Here's the reason given in the archive for the theft/release:
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This archive contains 18,592 scientific publications totaling
33GiB, all from Philosophical Transactions of the Royal Society
and which should be available to everyone at no cost, but most
have previously only been made available at high prices through
paywall gatekeepers like JSTOR.
Limited access to the documents here is typically sold for $19
USD per article, though some of the older ones are available as
cheaply as $8. Purchasing access to this collection one article
at a time would cost hundreds of thousands of dollars.
Also included is the basic factual metadata allowing you to
locate works by title, author, or publication date, and a
checksum file to allow you to check for corruption.
I've had these files for a long time, but I've been afraid that if I
published them I would be subject to unjust legal harassment by those who
profit from controlling access to these works.
I now feel that I've been making the wrong decision.
On July 19th 2011, Aaron Swartz was criminally charged by the US Attorney
General's office for, effectively, downloading too many academic papers
Academic publishing is an odd system—the authors are not paid for their
writing, nor are the peer reviewers (they're just more unpaid academics),
and in some fields even the journal editors are unpaid. Sometimes the
authors must even pay the publishers.
And yet scientific publications are some of the most outrageously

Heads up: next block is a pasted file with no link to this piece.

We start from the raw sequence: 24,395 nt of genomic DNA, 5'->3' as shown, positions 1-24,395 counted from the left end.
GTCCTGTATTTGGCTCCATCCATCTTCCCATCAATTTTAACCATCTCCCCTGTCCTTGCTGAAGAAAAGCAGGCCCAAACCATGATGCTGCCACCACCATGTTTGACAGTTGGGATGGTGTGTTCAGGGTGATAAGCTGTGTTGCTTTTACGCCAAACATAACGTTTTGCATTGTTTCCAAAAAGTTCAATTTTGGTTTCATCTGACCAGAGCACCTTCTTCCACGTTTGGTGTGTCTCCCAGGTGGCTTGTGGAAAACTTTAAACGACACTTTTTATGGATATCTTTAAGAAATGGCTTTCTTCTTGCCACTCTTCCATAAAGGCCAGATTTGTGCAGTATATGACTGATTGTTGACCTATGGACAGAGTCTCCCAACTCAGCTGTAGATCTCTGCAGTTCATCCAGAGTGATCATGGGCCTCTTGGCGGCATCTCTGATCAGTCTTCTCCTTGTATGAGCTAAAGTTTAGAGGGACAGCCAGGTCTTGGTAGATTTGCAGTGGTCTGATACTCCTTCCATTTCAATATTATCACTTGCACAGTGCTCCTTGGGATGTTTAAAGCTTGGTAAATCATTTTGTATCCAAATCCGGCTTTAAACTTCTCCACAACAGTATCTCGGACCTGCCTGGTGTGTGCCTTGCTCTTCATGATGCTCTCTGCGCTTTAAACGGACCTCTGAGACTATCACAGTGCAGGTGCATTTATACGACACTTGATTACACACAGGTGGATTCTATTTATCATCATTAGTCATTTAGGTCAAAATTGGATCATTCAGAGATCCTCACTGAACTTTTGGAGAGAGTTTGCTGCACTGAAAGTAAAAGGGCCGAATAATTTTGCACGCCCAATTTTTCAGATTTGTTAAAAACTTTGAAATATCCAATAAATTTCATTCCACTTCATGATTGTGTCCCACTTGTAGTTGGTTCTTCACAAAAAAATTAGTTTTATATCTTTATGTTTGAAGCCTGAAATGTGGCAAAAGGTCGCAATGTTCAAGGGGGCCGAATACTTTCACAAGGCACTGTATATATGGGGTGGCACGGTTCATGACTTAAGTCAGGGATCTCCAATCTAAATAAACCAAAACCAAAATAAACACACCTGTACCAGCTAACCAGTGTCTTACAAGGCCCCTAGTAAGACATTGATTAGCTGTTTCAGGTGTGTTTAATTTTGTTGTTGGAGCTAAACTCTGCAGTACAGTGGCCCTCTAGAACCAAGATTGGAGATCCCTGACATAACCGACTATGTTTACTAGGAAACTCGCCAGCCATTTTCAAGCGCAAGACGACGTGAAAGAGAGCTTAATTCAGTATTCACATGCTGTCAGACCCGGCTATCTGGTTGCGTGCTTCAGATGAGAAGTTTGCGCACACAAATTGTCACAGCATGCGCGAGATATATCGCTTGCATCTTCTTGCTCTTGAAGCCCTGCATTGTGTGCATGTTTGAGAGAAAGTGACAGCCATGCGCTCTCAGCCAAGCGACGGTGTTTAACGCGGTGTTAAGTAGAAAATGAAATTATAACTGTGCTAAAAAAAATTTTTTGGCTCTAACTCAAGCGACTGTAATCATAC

expensive pieces of literature you can buy. In the past, the high access
fees supported the costly mechanical reproduction of niche paper journals,
but online distribution has mostly made this function obsolete.
As far as I can tell, the money paid for access today serves little
significant purpose except to perpetuate dead business models. The
"publish or perish" pressure in academia gives the authors an impossibly
weak negotiating position, and the existing system has enormous inertia.
Those with the most power to change the system--the long-tenured luminary
scholars whose works give legitimacy and prestige to the journals, rather
than the other way around--are the least impacted by its failures. They
are supported by institutions who invisibly provide access to all of the
resources they need. And as the journals depend on them, they may ask
for alterations to the standard contract without risking their career on
the loss of a publication offer. Many don't even realize the extent to
which academic work is inaccessible to the general public, nor do they
realize what sort of work is being done outside universities that would
benefit by it.
Large publishers are now able to purchase the political clout needed
to abuse the narrow commercial scope of copyright protection, extending
it to completely inapplicable areas: slavish reproductions of historic
documents and art, for example, and exploiting the labors of unpaid
scientists. They're even able to make the taxpayers pay for their
attacks on free society by pursuing criminal prosecution (copyright has
classically been a civil matter) and by burdening public institutions
with outrageous subscription fees.
Copyright is a legal fiction representing a narrow compromise: we give
up some of our natural right to exchange information in exchange for
creating an economic incentive to author, so that we may all enjoy more
works. When publishers abuse the system to prop up their existence,
when they misrepresent the extent of copyright coverage, when they use
threats of frivolous litigation to suppress the dissemination of publicly
owned works, they are stealing from everyone else.
Several years ago I came into possession, through rather boring and
lawful means, of a large collection of JSTOR documents.
These particular documents are the historic back archives of the
Philosophical Transactions of the Royal Society—a prestigious scientific
journal with a history extending back to the 1600s.